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Manage multimedia files with Git

dim, 04/07/2019 - 09:00

Git is very specifically designed for source code version control, so it's rarely embraced by projects and industries that don't primarily work in plaintext. However, the advantages of an asynchronous workflow are appealing, especially in the ever-growing number of industries that combine serious computing with seriously artistic ventures, including web design, visual effects, video games, publishing, currency design (yes, that's a real industry), education… the list goes on and on.


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Run a server with Git

sam, 04/06/2019 - 09:00

As I've tried to demonstrate in this series leading up to Git's 14th anniversary on April 7, Git can do a wide range of things beyond tracking source code. Believe it or not, Git can even manage your Git server, so you can, more or less, run a Git server with Git itself.


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Streaming internet radio with RadioDroid

ven, 04/05/2019 - 09:02

Online news outlets have recently lamented the passing of Google's Chromecast Audio device. The device received favorable reviews in the audio press, so I had already been thinking about acquiring one. Given the news of Chromecast's demise, I decided to look for one at a reasonable price—before they were all snapped up or thrown in the dumpster.


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File sharing with Git

ven, 04/05/2019 - 09:01

Git is one of those rare applications that has managed to encapsulate so much of modern computing into one program that it ends up serving as the computational engine for many other applications. While it's best-known for tracking source code changes in software development, it has many other uses that can make your life easier and more organized. In this series leading up to Git's 14th anniversary on April 7, we'll share seven little-known ways to use Git.


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5 open source tools for teaching young children to read

ven, 04/05/2019 - 09:00

Anyone who sees a child using a tablet or smartphone observes their seemingly innate ability to scroll through apps and swipe through screens, flexing those "digital native" muscles. According to Common Sense Media, the percentage of US households in which 0- to 8-year-olds have access to a smartphone has grown from 52% in 2011 to 98% in 2017.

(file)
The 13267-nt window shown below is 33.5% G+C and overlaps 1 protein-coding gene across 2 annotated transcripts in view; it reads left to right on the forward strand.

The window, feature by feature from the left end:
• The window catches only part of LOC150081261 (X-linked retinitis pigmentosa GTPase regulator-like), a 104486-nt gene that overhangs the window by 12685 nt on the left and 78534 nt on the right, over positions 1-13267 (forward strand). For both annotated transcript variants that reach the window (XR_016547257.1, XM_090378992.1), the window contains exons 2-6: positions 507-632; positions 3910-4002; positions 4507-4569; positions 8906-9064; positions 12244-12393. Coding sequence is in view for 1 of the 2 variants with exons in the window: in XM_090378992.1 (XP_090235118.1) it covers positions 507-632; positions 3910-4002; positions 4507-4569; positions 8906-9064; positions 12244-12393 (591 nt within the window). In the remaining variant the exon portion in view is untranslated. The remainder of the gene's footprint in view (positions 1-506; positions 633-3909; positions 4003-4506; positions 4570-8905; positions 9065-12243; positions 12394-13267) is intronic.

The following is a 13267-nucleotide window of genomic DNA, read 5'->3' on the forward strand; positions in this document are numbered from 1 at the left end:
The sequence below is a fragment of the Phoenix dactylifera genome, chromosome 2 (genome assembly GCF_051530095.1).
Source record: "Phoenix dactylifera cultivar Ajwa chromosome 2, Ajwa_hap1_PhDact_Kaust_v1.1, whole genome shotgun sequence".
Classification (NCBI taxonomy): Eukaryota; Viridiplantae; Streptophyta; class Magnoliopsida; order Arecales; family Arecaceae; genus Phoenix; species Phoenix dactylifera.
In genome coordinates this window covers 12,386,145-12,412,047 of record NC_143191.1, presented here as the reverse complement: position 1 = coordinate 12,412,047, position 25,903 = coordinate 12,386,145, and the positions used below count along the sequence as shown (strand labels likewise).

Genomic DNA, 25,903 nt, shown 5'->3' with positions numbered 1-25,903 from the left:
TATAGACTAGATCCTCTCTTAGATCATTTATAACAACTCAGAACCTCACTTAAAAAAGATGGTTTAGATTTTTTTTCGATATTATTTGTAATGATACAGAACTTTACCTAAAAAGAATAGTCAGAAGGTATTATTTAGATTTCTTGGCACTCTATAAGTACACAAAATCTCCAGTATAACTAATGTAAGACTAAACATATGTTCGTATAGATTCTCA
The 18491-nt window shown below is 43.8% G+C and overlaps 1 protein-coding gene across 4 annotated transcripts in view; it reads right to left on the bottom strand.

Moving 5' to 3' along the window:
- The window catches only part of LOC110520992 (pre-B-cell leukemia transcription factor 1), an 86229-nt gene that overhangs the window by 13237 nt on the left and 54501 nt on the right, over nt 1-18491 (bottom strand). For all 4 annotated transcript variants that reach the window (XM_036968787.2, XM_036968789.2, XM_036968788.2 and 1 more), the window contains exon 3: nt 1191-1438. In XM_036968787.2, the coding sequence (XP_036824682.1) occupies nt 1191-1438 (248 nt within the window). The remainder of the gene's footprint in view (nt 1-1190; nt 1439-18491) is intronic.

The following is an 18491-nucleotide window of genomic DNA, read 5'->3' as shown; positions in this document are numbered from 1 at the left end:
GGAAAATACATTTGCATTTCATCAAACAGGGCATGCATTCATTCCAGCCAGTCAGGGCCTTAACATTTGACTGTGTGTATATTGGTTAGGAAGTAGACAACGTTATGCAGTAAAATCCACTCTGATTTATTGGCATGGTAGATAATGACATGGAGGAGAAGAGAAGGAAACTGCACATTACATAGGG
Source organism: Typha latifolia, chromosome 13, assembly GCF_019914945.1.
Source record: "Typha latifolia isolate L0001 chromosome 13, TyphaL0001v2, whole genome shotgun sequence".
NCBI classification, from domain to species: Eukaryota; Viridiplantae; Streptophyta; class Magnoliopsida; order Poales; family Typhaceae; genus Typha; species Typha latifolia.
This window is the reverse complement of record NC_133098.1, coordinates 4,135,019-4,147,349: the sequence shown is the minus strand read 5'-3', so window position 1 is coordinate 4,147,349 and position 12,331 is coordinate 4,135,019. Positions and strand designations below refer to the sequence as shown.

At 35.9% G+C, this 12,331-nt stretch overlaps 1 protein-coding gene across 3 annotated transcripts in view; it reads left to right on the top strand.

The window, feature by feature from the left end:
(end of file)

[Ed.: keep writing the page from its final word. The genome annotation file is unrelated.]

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9 features developers should know about Selenium IDE

jeu, 04/04/2019 - 09:03

There has long been a stigma associated with using record-and-playback tools for testing rather than scripted QA automation tools like Selenium Webdriver, Cypress, and WebdriverIO.


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How writers can get work done better with Git

jeu, 04/04/2019 - 09:02

Git is one of those rare applications that has managed to encapsulate so much of modern computing into one program that it ends up serving as the computational engine for many other applications. While it's best-known for tracking source code changes in software development, it has many other uses that can make your life easier and more organized. In this series leading up to Git's 14th anniversary on April 7, we'll share seven little-known ways to use Git. Today, we'll look at ways writers can use Git to get work done.


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Managing Python packages the right way

jeu, 04/04/2019 - 09:01

The Python Package Index (PyPI) indexes an amazing array of libraries and applications covering every use case imaginable. However, when it comes to installing and using these packages, newcomers often find themselves running into issues with missing permissions, incompatible library dependencies, and installations that break in surprising ways.


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Why you should choose mindfulness over multitasking

jeu, 04/04/2019 - 09:00

You have your morning coffee in hand, you've just finished your daily scrum, and you sit down at your computer to start your day. Up pops a Slack message. You scan your emails, then bounce back to Slack. You look at your calendar to see when your next meeting is—much to your surprise, it's starting in 15 minutes. You get back to your desk and check your to-do list to see what tasks you can fit in before your next meeting, but one of your co-workers asks for your help to solve a problem. Before you know it, half of your day has disappeared.


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Use Git as the backend for chat

mer, 04/03/2019 - 09:02

Git is one of those rare applications that has managed to encapsulate so much of modern computing into one program that it ends up serving as the computational engine for many other applications. While it's best-known for tracking source code changes in software development, it has many other uses that can make your life easier and more organized. In this series leading up to Git's 14th anniversary on April 7, we'll share seven little-known ways to use Git. Today, we'll look at GIC, a Git-based chat application


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5 useful open source log analysis tools